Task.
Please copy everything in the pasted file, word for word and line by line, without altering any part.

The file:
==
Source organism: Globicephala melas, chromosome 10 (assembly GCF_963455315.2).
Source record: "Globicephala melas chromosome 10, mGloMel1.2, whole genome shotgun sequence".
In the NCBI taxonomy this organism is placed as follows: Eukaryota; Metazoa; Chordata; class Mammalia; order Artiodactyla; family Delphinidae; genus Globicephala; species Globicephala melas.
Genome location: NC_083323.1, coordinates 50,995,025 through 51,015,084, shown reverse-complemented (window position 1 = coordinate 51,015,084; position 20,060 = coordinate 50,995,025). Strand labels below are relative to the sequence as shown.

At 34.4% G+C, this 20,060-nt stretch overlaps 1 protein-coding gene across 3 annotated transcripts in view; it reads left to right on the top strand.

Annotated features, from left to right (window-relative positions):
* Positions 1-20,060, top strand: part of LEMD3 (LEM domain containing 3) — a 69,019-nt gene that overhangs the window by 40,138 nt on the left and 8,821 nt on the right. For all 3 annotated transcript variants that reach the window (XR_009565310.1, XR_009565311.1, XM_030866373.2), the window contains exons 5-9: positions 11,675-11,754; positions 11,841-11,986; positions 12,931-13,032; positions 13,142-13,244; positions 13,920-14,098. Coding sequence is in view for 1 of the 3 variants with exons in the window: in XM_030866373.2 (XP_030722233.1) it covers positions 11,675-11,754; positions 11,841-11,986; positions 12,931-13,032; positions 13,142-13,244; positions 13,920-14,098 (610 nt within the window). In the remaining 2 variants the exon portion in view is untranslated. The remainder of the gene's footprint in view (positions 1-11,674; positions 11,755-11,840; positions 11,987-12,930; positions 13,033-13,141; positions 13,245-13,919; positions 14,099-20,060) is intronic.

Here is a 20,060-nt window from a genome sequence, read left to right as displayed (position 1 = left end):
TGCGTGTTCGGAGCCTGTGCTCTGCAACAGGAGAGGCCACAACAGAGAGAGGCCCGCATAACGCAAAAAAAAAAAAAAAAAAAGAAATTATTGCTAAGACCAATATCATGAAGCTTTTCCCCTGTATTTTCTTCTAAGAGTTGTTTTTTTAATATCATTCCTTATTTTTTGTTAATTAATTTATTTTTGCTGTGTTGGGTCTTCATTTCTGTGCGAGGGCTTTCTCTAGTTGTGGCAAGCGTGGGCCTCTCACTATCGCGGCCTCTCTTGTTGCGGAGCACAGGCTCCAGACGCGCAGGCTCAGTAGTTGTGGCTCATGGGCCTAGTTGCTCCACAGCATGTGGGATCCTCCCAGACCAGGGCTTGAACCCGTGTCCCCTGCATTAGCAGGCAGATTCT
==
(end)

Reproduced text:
Source organism: Globicephala melas, chromosome 10 (assembly GCF_963455315.2).
Source record: "Globicephala melas chromosome 10, mGloMel1.2, whole genome shotgun sequence".
In the NCBI taxonomy this organism is placed as follows: Eukaryota; Metazoa; Chordata; class Mammalia; order Artiodactyla; family Delphinidae; genus Globicephala; species Globicephala melas.
Genome location: NC_083323.1, coordinates 50,995,025 through 51,015,084, shown reverse-complemented (window position 1 = coordinate 51,015,084; position 20,060 = coordinate 50,995,025). Strand labels below are relative to the sequence as shown.

At 34.4% G+C, this 20,060-nt stretch overlaps 1 protein-coding gene across 3 annotated transcripts in view; it reads left to right on the top strand.

Annotated features, from left to right (window-relative positions):
* Positions 1-20,060, top strand: part of LEMD3 (LEM domain containing 3) — a 69,019-nt gene that overhangs the window by 40,138 nt on the left and 8,821 nt on the right. For all 3 annotated transcript variants that reach the window (XR_009565310.1, XR_009565311.1, XM_030866373.2), the window contains exons 5-9: positions 11,675-11,754; positions 11,841-11,986; positions 12,931-13,032; positions 13,142-13,244; positions 13,920-14,098. Coding sequence is in view for 1 of the 3 variants with exons in the window: in XM_030866373.2 (XP_030722233.1) it covers positions 11,675-11,754; positions 11,841-11,986; positions 12,931-13,032; positions 13,142-13,244; positions 13,920-14,098 (610 nt within the window). In the remaining 2 variants the exon portion in view is untranslated. The remainder of the gene's footprint in view (positions 1-11,674; positions 11,755-11,840; positions 11,987-12,930; positions 13,033-13,141; positions 13,245-13,919; positions 14,099-20,060) is intronic.

Here is a 20,060-nt window from a genome sequence, read left to right as displayed (position 1 = left end):
TGCGTGTTCGGAGCCTGTGCTCTGCAACAGGAGAGGCCACAACAGAGAGAGGCCCGCATAACGCAAAAAAAAAAAAAAAAAAAGAAATTATTGCTAAGACCAATATCATGAAGCTTTTCCCCTGTATTTTCTTCTAAGAGTTGTTTTTTTAATATCATTCCTTATTTTTTGTTAATTAATTTATTTTTGCTGTGTTGGGTCTTCATTTCTGTGCGAGGGCTTTCTCTAGTTGTGGCAAGCGTGGGCCTCTCACTATCGCGGCCTCTCTTGTTGCGGAGCACAGGCTCCAGACGCGCAGGCTCAGTAGTTGTGGCTCATGGGCCTAGTTGCTCCACAGCATGTGGGATCCTCCCAGACCAGGGCTTGAACCCGTGTCCCCTGCATTAGCAGGCAGATTCT